MS Team 2021_Epstein5

The Ohio State University Wexner Medical Center’s disease-specific clinics aim to improve outcomes and quality of life

After launching several new multidisciplinary clinics in 2021 — and preparing to open five more by the end of 2022 — The Ohio State University Wexner Medical Center now offers nearly 20 neurology specialty clinics that support unique patient populations with distinct needs.

These clinics make it possible for patients to see multiple specialists in a single visit, reducing travel to and from Columbus. They also give patients access to targeted interventions and research opportunities that aren’t widely available.

Some of the new clinics, featured below, also offer specialized therapies that can be hard for patients to access on their own.

Supporting patients’ mental health needs

Not only are stress, depression and anxiety common among people with neurological disease, but they can also trigger symptoms that mimic certain neurological disorders. To that end, the Ohio State Wexner Medical Center’s Department of Neurology offers three new clinics that integrate neurology care and psychotherapy:

Functional Movement Disorders Clinic

This clinic helps patients whose tremors, involuntary muscle contractions and other symptoms are not caused by nervous system damage or degeneration. Those diagnosed with a functional movement disorder receive cognitive behavioral therapy and/or targeted trauma therapy from a clinical psychologist.

Patients learn to recognize and control their symptom triggers, and have access to concurrent rehabilitation and other therapies as needed.

Psychogenic Non-Epileptic Event (PNEE) Clinic

The new PNEE clinic benefits people whose seizures are triggered by psychological events instead of abnormal electrical activity in the brain. In addition to helping patients understand their diagnosis, team members provide tailored, individual therapies.

“Many people with PNEE are still misdiagnosed as having epilepsy, which means they’re not getting the right treatments,” says epileptologist Sarita Maturu, DO, director of the Ohio State Wexner Medical Center’s neurology specialty clinics. “But in fact, roughly 20% of all patients who undergo inpatient video EEG monitoring are found to have PNEE. With this clinic, we can help more people get the psychiatric support they need to face any underlying stress or trauma, and reduce or prevent their seizures.”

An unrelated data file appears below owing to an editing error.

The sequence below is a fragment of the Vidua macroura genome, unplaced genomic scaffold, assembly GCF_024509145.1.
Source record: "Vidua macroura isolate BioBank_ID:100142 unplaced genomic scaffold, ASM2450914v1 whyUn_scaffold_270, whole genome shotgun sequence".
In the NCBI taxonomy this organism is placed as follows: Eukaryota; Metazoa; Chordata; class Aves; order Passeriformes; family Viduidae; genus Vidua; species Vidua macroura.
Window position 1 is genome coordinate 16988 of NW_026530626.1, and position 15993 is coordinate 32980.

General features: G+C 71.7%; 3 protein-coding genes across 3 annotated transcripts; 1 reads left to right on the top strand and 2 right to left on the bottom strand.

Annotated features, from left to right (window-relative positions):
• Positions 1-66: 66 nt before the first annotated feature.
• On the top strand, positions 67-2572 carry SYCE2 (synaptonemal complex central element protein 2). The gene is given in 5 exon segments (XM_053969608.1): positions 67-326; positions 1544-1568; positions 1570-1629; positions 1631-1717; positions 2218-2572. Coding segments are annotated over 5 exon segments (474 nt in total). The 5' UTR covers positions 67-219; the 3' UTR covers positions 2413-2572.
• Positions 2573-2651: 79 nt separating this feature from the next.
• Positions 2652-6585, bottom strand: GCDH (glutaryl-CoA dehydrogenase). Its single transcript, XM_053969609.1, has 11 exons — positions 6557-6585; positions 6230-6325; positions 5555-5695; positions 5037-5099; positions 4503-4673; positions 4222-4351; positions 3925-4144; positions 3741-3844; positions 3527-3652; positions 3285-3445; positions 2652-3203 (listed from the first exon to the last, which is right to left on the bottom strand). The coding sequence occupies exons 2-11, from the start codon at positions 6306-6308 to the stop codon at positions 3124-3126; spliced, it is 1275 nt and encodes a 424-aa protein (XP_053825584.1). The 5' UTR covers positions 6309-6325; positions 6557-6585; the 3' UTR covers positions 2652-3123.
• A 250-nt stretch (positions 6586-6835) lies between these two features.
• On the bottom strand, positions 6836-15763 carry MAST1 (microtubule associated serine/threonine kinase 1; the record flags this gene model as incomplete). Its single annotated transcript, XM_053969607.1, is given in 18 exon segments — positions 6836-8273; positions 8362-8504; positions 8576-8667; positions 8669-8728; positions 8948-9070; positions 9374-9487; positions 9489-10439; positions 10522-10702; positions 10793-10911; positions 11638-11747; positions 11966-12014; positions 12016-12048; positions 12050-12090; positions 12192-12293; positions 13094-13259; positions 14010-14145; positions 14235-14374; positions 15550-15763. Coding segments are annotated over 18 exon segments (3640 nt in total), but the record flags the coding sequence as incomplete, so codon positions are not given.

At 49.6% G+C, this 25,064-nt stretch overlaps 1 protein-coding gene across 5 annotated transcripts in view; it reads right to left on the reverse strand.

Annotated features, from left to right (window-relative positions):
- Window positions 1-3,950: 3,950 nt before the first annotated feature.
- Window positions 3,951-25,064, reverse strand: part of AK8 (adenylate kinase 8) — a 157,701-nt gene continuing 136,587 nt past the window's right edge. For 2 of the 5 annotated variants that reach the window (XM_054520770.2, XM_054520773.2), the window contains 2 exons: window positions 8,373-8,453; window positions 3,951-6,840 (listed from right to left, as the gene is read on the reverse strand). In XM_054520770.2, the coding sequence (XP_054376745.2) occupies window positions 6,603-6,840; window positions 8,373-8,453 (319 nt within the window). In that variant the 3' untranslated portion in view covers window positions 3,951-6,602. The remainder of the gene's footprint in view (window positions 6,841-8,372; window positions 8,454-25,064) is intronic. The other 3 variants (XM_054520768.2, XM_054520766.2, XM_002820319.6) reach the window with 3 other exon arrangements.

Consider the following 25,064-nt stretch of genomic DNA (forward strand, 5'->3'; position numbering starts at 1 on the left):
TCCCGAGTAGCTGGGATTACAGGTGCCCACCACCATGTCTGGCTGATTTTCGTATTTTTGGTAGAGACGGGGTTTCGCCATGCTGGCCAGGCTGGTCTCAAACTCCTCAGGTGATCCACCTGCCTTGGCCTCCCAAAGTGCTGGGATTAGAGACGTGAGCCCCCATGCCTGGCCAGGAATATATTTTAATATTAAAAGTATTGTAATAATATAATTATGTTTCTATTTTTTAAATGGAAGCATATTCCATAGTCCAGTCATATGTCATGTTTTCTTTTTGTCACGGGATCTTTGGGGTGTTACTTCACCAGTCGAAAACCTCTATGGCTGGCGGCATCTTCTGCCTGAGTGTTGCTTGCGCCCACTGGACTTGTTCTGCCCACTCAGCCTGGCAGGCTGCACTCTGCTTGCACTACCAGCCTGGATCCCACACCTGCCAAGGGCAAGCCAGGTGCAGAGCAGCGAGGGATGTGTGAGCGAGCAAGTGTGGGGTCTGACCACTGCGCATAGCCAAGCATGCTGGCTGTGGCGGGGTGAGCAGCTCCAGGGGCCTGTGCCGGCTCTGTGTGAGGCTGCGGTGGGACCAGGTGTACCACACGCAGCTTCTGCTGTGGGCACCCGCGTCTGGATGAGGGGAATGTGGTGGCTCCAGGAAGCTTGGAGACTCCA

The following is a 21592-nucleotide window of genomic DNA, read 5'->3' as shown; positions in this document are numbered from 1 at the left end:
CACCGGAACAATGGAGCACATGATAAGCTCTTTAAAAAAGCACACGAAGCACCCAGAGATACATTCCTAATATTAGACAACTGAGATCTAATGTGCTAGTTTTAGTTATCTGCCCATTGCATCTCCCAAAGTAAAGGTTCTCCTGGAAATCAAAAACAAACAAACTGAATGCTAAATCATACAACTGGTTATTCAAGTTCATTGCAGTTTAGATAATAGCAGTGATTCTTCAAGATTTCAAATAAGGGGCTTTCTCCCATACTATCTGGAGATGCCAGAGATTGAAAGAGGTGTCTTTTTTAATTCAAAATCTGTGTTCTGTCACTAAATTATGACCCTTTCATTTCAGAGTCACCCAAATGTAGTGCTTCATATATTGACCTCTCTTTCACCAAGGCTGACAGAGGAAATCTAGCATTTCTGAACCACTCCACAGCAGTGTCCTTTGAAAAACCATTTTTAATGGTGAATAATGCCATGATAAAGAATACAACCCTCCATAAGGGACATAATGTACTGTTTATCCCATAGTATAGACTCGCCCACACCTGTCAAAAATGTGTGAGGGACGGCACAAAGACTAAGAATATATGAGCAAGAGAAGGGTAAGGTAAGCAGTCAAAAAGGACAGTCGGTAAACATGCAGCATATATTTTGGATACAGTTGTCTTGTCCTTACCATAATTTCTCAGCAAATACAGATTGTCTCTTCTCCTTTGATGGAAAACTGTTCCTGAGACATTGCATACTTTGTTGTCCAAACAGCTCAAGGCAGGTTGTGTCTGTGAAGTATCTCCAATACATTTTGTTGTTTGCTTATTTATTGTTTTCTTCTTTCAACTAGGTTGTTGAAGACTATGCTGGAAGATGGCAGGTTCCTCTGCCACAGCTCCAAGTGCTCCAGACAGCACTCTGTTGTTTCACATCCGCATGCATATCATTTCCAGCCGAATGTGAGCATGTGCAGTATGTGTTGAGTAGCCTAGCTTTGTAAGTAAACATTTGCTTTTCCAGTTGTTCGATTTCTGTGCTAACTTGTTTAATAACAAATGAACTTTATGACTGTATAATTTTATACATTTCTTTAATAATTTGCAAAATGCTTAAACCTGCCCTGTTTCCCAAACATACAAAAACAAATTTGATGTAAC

Maturu says the department already plans to expand this clinic. In addition to starting a support group for patients with PNEE, the team aims to offer group therapy along with individual therapy.

Multiple Sclerosis (MS) Psychotherapy Clinic

Building off the success of its existing MS clinics, the department also launched an MS Psychotherapy Clinic. In this program, MS-trained neurologists team up with psychologists to treat patients whose chronic symptoms have led to anxiety, depression or other mood disorders.

Participants learn strategies for coping with their symptoms. They also receive evidence-based therapies best suited to their needs. These approaches include behavioral activation and acceptance and commitment therapy.

“This is just one of the clinics we’ve developed for people with neuroimmunology disorders like MS,” Maturu adds. “We recently opened a clinic for patients with neurosarcoidosis who need both neurology and pulmonary care. We’ve also created a Neuro-Rheumatology Clinic for people whose chronic inflammatory conditions cause neurological complications. Our neuroimmunologists work closely with rheumatologists to treat patients with neuro-psychiatric lupus, neurologic manifestation of Sjogren’s syndrome, vasculitis and other complex issues.”

Improving symptoms improves quality of life

Two additional clinics scheduled to go live in 2022 aim to help people with MS or Parkinson’s disease live well with their condition.

Now in its final planning stages, the MS Multidisciplinary Symptom Management Clinic will provide a comprehensive yet customized approach to MS care. It will start with a quality of life intake that helps providers understand where patients need the most help, then connects them to appropriate resources.

“We’re bringing together specialists in sleep medicine, pain medicine, rehabilitation, psychology, pharmacy and social work,” Maturu says. “No matter what a patient needs help with, whether it’s managing their medications, improving balance or reducing bladder dysfunction, we can refer them to an expert in that specific area.”

A new Parkinson’s Disease Multidisciplinary Clinic will offer a similar approach. This “one-stop shop” will make it easier for patients to get the care and advice they need, including rehabilitation services and psychological support.

Surrounding patients with streamlined, sophisticated care

Along with giving patients access to experts who can provide a deep dive into the complexities of their condition — and take the time to discuss individual symptoms or treatments — the Department of Neurology’s specialty clinics enhance enrollment in clinical studies such as new drug trials. They also ensure patients receive the most up-to-date care available.

“We believe in innovative and customized care. We want patients to feel like they have someone to turn to with concerns about any aspect of their condition, and we’re invested in continuously improving their outcomes,” Maturu says. “Most of our patients allow us to gather and track their clinical data so we can monitor outcomes over time and fine-tune our protocols as needed. And through these efforts, perhaps we’ll identify effective models of care that can eventually become standards of care.”

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